Virtual Memory Swap Space in ScaleArc
This article will introduce swap space recommendations for ScaleArc.
First, we need to define different types of memory virtualization.
Virtual memory storage is generally referred to in the UNIX world as "swap space." Technically, however, this virtual memory storage space is used for two purposes: paging, and swapping.
Paging is the process of copying individual pages of memory (whose size is configurable at kernel build time-- generally between 512 and 4096 bytes; ScaleArc uses 4096) onto disk, and when some other process later requires memory, releasing a least-recently-used page of memory that also exists on disk from its original owning process to the process requesting memory. Obviously, when the original process gets CPU quantum, if it attempts to access that page it will receive a page fault and lose quantum; the operating system will then read the data from disk and re-instantiate it in a new region of memory, then return the owning process to the executable list once its memory is again available.
Swapping is the process of paging out an entire process, not just portions of its memory.
ScaleArc works best with a large amount of RAM, little if any paging of memory, and no swapping. The main function of memory in ScaleArc's real-time components is to provide real-time access to configuration, and for cache; for most ScaleArc real-time operations, the use of paging and swapping is therefore antithetical to ScaleArc's main purpose. However, some parts of ScaleArc (notably Analytics) tolerate paging and even swapping quite well, and experience little if any effect on their operations from it.
In Linux, memory management requires that there be swap space when memory is allocated; therefore, if swap space fills up, memory allocation routines can fail even though there is abundant real memory available. It is therefore necessary to allocate sufficient swap space to cover ScaleArc's requirements, without overspending disk space that will never be used.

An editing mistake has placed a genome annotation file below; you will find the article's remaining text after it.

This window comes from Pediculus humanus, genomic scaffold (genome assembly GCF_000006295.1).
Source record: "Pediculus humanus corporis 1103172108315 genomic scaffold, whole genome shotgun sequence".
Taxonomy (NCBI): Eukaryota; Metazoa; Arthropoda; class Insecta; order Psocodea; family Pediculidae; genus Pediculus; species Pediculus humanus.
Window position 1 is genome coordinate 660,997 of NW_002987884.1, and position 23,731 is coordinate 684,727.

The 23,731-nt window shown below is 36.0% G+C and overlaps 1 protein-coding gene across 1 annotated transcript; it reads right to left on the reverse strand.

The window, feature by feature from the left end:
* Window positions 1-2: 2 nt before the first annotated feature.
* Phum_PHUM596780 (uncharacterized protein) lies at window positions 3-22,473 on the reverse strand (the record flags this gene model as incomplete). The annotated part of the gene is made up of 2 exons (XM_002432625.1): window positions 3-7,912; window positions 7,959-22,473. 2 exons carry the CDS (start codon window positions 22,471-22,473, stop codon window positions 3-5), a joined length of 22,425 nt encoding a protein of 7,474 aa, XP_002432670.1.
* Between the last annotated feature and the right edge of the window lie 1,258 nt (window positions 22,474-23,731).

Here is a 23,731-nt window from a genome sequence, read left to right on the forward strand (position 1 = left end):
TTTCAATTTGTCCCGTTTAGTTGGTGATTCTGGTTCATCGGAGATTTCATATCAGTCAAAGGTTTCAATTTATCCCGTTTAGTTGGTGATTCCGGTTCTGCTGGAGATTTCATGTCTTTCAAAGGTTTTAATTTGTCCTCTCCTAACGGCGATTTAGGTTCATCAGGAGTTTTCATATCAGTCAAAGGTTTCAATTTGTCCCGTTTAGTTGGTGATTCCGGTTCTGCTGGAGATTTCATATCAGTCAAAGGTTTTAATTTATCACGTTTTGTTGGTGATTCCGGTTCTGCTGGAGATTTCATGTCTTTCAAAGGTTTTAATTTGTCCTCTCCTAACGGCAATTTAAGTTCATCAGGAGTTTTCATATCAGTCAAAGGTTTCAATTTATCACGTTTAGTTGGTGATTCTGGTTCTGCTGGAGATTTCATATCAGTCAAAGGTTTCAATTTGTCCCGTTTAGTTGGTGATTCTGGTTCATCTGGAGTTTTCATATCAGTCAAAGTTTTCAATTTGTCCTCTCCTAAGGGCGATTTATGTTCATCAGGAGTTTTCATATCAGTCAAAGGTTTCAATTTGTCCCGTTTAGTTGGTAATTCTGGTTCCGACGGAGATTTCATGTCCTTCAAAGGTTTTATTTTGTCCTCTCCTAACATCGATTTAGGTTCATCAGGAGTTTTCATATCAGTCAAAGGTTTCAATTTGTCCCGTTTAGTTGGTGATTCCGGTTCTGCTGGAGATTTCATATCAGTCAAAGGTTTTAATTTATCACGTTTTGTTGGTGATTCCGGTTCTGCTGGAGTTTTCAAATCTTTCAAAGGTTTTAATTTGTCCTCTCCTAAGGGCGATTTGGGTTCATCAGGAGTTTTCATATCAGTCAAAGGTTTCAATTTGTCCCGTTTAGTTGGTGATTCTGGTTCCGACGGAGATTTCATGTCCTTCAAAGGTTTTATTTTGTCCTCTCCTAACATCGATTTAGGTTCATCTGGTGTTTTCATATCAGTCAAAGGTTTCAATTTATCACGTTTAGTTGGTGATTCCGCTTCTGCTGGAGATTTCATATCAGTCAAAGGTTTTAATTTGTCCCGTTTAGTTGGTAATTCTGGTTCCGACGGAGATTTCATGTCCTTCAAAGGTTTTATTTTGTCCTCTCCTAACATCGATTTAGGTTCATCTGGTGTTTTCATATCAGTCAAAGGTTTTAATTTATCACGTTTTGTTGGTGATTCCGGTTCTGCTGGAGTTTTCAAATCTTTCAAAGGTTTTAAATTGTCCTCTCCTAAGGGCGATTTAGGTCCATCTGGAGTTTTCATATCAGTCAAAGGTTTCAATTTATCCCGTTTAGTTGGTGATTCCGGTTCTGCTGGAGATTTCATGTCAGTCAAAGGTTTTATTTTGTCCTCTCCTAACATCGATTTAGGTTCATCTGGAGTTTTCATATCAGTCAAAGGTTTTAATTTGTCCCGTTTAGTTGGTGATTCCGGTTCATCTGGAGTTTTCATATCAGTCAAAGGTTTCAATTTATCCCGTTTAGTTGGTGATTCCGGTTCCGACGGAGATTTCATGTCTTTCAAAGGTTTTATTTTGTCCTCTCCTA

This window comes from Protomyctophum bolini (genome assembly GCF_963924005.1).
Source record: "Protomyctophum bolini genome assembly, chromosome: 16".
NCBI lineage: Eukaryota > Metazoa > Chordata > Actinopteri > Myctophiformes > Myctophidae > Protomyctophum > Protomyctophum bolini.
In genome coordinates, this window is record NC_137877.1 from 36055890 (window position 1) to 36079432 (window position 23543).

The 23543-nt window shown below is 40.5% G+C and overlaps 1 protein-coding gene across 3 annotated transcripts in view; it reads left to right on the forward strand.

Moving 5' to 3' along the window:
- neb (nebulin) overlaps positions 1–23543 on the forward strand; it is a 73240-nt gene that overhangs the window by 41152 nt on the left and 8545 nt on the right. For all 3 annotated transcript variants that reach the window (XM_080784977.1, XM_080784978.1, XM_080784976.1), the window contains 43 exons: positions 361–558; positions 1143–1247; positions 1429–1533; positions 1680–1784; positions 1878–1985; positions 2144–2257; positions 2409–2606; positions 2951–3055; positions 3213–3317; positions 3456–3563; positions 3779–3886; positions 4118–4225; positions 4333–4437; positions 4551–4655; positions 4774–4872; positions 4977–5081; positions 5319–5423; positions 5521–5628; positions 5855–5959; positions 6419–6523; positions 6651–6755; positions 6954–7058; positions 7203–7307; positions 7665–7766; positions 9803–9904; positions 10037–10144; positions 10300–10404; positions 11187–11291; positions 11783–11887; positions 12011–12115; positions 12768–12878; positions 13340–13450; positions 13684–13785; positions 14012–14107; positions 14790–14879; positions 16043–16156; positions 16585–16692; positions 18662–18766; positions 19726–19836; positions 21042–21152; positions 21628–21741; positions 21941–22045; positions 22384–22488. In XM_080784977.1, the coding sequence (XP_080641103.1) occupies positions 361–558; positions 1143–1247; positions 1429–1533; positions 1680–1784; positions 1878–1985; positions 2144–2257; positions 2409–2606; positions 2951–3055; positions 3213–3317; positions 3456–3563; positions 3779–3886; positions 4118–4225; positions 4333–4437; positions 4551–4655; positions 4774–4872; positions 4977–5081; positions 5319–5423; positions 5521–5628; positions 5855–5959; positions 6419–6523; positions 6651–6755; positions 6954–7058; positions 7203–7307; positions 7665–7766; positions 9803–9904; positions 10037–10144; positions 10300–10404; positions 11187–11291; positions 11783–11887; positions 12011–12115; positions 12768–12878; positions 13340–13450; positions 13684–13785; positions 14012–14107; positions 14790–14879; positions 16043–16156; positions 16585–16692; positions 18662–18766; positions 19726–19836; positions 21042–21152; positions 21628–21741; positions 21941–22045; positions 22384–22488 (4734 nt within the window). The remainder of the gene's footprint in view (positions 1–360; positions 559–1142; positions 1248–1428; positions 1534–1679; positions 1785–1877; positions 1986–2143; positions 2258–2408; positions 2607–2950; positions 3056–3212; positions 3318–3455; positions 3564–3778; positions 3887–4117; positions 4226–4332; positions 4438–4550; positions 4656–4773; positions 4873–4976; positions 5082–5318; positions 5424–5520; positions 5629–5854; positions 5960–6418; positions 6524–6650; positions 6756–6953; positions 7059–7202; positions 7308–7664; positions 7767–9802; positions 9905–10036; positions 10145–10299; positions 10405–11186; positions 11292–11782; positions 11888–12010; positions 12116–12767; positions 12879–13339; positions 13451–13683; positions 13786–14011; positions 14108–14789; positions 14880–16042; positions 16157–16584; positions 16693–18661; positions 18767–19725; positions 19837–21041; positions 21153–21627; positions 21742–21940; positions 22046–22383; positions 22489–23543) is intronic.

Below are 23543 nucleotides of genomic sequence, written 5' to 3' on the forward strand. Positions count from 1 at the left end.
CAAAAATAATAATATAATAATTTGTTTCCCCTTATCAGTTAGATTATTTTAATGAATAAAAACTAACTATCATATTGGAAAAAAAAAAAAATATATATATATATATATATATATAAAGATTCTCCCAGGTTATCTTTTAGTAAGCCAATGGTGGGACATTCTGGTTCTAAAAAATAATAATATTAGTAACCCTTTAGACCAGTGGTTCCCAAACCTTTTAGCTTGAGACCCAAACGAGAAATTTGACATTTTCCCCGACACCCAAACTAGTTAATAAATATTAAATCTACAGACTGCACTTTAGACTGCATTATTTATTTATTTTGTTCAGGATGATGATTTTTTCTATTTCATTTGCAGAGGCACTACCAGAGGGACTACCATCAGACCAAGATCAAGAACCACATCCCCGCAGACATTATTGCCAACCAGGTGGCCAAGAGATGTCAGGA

In older versions of UNIX, it was often said that "swap space should be twice RAM" as a rule of thumb. With today's much larger systems and more efficient memory management algorithms, this can be somewhat relaxed, particularly with very large realtime configurations. Based on our experience in the field, we have recommended starting places for configuration of swap space on ScaleArc appliances.
Recommendations for swap space allocation are based on the amount of RAM in the system. ScaleArc recommends the following as minimum configurations:
0-8GB RAM: Swap space should be twice the amount of RAM
8GB-64GB RAM: Swap space 16GB minimum
64-256GB RAM: Swap space 32GB minimum
These should be sufficient for most configurations. ScaleArc has a warning for swap space usage, set at 75% usage (25% free). This will appear just under the top line of the ScaleArc UI, and is stored in the Alert log. If you see this warning, you should probably consider increasing your swap space, and also investigating what is using the space since the real-time components could experience a marked loss of performance if their memory is being swapped. You will find instructions for increasing swap space in the article titled, "Adding filesystem, partition, and swap space" in this knowledge base.
If you are experiencing issues with ScaleArc or with any of it's features, please contact ScaleArc Support. We are available 24x7 by phone at 855 800 7225 or +1 408 412 7315. For general support inquiries, you can also e-mail us at email@example.com.
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